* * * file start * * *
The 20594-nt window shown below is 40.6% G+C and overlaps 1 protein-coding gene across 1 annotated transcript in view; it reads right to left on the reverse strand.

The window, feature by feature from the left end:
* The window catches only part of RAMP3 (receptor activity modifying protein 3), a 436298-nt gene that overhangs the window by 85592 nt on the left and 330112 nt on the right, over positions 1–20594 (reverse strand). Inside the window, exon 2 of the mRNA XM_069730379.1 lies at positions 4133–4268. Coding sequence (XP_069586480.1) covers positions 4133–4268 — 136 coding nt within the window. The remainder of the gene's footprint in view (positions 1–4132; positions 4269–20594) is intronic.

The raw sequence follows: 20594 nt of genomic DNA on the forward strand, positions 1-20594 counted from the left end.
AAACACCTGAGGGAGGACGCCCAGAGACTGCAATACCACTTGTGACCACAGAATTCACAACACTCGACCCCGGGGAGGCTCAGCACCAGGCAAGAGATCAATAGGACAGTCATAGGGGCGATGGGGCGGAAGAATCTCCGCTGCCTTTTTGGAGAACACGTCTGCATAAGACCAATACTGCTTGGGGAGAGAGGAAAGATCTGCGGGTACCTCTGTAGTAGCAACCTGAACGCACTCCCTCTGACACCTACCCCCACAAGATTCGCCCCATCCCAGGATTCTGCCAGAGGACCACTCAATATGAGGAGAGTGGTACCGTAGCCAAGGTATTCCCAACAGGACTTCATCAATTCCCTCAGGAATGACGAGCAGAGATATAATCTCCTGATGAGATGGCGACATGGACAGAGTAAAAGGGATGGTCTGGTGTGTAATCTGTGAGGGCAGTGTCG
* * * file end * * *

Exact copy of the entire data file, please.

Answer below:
The 20594-nt window shown below is 40.6% G+C and overlaps 1 protein-coding gene across 1 annotated transcript in view; it reads right to left on the reverse strand.

The window, feature by feature from the left end:
* The window catches only part of RAMP3 (receptor activity modifying protein 3), a 436298-nt gene that overhangs the window by 85592 nt on the left and 330112 nt on the right, over positions 1–20594 (reverse strand). Inside the window, exon 2 of the mRNA XM_069730379.1 lies at positions 4133–4268. Coding sequence (XP_069586480.1) covers positions 4133–4268 — 136 coding nt within the window. The remainder of the gene's footprint in view (positions 1–4132; positions 4269–20594) is intronic.

The raw sequence follows: 20594 nt of genomic DNA on the forward strand, positions 1-20594 counted from the left end.
AAACACCTGAGGGAGGACGCCCAGAGACTGCAATACCACTTGTGACCACAGAATTCACAACACTCGACCCCGGGGAGGCTCAGCACCAGGCAAGAGATCAATAGGACAGTCATAGGGGCGATGGGGCGGAAGAATCTCCGCTGCCTTTTTGGAGAACACGTCTGCATAAGACCAATACTGCTTGGGGAGAGAGGAAAGATCTGCGGGTACCTCTGTAGTAGCAACCTGAACGCACTCCCTCTGACACCTACCCCCACAAGATTCGCCCCATCCCAGGATTCTGCCAGAGGACCACTCAATATGAGGAGAGTGGTACCGTAGCCAAGGTATTCCCAACAGGACTTCATCAATTCCCTCAGGAATGACGAGCAGAGATATAATCTCCTGATGAGATGGCGACATGGACAGAGTAAAAGGGATGGTCTGGTGTGTAATCTGTGAGGGCAGTGTCG